Over the years, a handful of paranormal activities have been reported by staffs and visitors of the historic hotel, including disembodied voices reverberating throughout the hallways and mysterious phone calls in the middle of the night by vacant rooms.
However, it is the hotel’s resident ghost that have gotten the most attention, and it is none other than the spirit of Thomas Taggart. Many have reported a faint smell of tobacco along the hallways on the sixth floor, as if Taggart was smoking his favourite cigar. A more ridiculous sighting says that the ghostly figure of a horse and rider can be seen trotting down the long hall to the hotel’s ballroom.
There have also been reports of a dark figure loitering at the service elevator, which is only used by staffs of the hotel. This have led many employees to believe that the Thomas Taggart continues to linger in the hotel, and is keeping a close watch on the crew to ensure that his high standards are uphold. Others suggest that it could be Charlie Skaggs, an employee of hotel who was found dead at the bottom of the elevator shaft.
Other than Taggart’s ghost, the spirits of a African-American bellboy (bell-hop) can also be seen loitering around the hotel lobby. In one story, a couple approached the front desk to request for the service of a bellboy which they had seen earlier, only to be shocked to see old photos of the bellboy hanging on the walls.
History of French Lick Springs Hotel
Named after the presence of a salt lick, a natural deposit where animals would savour to replenish essential nutrients, and the settlement of the French immigrants in the region, French Licks previously known as Salt Spring) was once a thriving salt mining town.
However, the salt mines proved to be an unprofitable venture for many, leading to its eventual abandonment. In 1932, Thomas Bowles and his brother Dr William A. Bowles purchased 1,500 acres of land which included a mineral springs site from the state government.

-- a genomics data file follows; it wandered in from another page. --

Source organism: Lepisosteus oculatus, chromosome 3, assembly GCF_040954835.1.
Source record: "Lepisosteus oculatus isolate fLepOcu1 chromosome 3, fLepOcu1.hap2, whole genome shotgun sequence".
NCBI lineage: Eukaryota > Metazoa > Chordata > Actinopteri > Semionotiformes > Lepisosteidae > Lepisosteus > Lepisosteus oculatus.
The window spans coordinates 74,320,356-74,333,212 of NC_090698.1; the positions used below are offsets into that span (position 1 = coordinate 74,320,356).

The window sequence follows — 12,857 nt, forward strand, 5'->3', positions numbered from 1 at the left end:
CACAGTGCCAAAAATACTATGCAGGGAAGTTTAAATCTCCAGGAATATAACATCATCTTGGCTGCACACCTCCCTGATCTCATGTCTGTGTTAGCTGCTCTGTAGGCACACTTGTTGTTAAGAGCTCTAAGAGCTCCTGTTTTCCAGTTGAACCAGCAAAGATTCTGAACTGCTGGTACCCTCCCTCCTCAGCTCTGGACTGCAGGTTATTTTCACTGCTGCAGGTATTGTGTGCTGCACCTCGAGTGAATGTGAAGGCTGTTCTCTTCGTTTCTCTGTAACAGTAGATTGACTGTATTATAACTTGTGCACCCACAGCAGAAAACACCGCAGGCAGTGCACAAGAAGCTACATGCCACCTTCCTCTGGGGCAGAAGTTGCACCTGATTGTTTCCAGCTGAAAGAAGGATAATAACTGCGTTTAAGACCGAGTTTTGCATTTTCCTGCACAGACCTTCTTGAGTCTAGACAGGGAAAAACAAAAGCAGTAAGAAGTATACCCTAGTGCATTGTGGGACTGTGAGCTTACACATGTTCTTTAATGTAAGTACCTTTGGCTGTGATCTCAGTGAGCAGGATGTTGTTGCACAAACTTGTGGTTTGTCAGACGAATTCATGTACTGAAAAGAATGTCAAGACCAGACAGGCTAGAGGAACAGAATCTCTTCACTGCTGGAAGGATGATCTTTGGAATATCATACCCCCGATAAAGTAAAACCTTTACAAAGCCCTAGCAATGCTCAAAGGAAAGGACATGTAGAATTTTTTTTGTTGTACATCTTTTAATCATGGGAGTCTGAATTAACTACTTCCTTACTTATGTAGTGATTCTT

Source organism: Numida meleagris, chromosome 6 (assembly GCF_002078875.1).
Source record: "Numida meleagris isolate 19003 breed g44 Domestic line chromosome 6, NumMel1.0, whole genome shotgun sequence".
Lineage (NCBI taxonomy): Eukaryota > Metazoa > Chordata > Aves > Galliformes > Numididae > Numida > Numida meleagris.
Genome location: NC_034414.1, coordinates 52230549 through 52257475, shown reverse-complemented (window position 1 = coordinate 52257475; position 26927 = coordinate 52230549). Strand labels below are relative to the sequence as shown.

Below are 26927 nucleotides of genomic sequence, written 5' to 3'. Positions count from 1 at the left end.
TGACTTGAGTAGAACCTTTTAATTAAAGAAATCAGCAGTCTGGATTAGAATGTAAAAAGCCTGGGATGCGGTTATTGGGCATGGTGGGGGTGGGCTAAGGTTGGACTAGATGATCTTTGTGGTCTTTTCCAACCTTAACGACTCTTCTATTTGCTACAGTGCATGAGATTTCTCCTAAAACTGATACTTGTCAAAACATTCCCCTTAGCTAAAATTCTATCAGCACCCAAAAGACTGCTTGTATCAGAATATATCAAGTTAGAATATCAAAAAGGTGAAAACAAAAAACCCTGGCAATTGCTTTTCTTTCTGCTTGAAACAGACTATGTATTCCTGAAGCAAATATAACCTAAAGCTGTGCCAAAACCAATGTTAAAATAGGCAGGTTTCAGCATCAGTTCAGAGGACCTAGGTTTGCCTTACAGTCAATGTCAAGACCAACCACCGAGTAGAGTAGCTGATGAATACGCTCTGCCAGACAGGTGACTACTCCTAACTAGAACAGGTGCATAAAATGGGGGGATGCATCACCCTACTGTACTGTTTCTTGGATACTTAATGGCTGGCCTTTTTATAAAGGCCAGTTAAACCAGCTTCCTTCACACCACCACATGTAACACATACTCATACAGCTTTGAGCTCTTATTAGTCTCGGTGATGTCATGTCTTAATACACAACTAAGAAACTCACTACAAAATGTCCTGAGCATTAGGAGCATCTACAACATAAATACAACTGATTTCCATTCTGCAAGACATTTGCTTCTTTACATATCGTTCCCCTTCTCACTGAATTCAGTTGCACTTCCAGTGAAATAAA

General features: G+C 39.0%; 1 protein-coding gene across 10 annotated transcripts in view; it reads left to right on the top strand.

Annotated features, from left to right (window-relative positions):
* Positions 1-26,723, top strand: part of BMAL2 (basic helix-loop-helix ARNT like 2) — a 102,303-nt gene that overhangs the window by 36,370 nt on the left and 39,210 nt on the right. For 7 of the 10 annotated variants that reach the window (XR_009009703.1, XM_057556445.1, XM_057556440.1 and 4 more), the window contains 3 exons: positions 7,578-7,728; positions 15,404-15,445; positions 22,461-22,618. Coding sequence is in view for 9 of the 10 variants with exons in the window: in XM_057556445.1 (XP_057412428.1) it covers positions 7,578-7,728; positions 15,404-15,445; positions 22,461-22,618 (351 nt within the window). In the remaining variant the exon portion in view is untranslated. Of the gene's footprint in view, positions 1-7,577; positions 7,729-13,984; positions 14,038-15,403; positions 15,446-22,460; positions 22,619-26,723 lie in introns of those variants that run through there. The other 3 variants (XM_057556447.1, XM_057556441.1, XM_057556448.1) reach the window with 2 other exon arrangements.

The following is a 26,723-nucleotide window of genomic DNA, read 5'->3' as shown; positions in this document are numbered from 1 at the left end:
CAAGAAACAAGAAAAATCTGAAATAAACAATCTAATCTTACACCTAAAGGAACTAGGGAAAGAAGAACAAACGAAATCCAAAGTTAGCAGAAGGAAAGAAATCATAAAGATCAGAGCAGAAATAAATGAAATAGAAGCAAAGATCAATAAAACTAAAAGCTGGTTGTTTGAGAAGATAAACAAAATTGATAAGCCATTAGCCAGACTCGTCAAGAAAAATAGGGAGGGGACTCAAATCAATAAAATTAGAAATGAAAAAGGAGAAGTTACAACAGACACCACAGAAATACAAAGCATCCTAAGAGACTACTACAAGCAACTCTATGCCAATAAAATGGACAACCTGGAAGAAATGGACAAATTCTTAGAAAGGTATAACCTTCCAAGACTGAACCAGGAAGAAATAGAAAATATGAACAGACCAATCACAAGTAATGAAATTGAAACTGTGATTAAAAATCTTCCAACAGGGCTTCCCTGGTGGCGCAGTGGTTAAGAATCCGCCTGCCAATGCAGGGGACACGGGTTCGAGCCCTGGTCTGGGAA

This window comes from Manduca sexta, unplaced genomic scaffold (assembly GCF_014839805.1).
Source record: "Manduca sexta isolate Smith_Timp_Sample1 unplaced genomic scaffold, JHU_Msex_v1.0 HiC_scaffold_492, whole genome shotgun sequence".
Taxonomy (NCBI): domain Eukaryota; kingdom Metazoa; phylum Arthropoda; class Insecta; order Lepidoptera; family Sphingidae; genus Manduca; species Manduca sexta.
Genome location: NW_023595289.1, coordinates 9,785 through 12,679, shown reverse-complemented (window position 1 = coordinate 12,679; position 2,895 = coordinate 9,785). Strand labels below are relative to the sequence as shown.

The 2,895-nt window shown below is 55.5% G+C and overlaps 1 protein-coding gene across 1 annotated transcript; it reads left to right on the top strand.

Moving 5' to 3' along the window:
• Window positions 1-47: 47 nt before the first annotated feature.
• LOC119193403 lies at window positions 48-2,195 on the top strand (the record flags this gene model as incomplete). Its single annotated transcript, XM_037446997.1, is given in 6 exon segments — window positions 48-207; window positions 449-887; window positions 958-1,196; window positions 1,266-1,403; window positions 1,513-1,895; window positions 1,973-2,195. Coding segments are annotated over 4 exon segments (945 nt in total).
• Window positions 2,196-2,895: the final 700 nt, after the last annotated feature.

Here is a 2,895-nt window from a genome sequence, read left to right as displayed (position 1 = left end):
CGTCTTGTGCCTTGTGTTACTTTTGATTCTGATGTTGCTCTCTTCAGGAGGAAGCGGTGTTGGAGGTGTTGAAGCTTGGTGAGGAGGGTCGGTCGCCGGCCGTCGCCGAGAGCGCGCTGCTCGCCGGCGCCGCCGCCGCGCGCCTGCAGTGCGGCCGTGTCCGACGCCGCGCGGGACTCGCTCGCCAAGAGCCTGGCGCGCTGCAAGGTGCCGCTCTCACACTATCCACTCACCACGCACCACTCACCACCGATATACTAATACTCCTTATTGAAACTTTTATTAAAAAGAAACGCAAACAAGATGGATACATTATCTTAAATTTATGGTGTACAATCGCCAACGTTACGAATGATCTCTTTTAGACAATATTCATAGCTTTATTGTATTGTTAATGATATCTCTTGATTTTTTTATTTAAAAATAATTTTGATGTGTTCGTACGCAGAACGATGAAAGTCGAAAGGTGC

The brothers went on to build French Lick Springs Hotel, the first hotel in the French Lick region, in 1845. However, within a year of operation, Bowels was drafted to the military to participate in the Mexican-American War (1846-1848). For a period of five years, the hotel was leased to local salesman John A. Lane.
After returning French Lick Springs Hotel to Bowles in the early 1850s, Lane went on to purchase half of Bowles’s land and built the town’s second mineral springs hotel. Originally named Mile Lick Inn, the hotel was renamed to West Baden Springs Hotel in the 1860s to pay recognition to the famous mineral springs in Wiesbaden in Germany. The hotel was burnt down
Two decades later, French Lick Hotel was sold to Hiram E. Wells and James M. Andrews. The property underwent extensive renovation and was rebranded as a mineral springs health resort to attract visitors who sought for the mineral springs “miracle waters”.
In 1901, the property changed hands once again when it was sold to an investment group which included Thomas Taggart, former mayor of Indianapolis; William McDoel, president of the Monon Railroad, and Livingston T. Dickson, a limestone quarry owners. Taggart would go on to buy over shares of his investment partners, becoming the sole owner of French Lick Springs Hotel.
Under Taggart’s leadership, the hotel underwent an extensive upgrade to modernize the property. Some of the improvements made included the introduction of electricity and a fresh water system. The former mayor was also able to utilize his influence to convince Monon Railroad to divert a track directly to the hotel, providing the much needed convenience for guests traveling from outside of Indianapolis. Last but not least, a bottling plant was built to produce Pluto Water; Pluto is a name given to French Lick hotel’s largest mineral spring.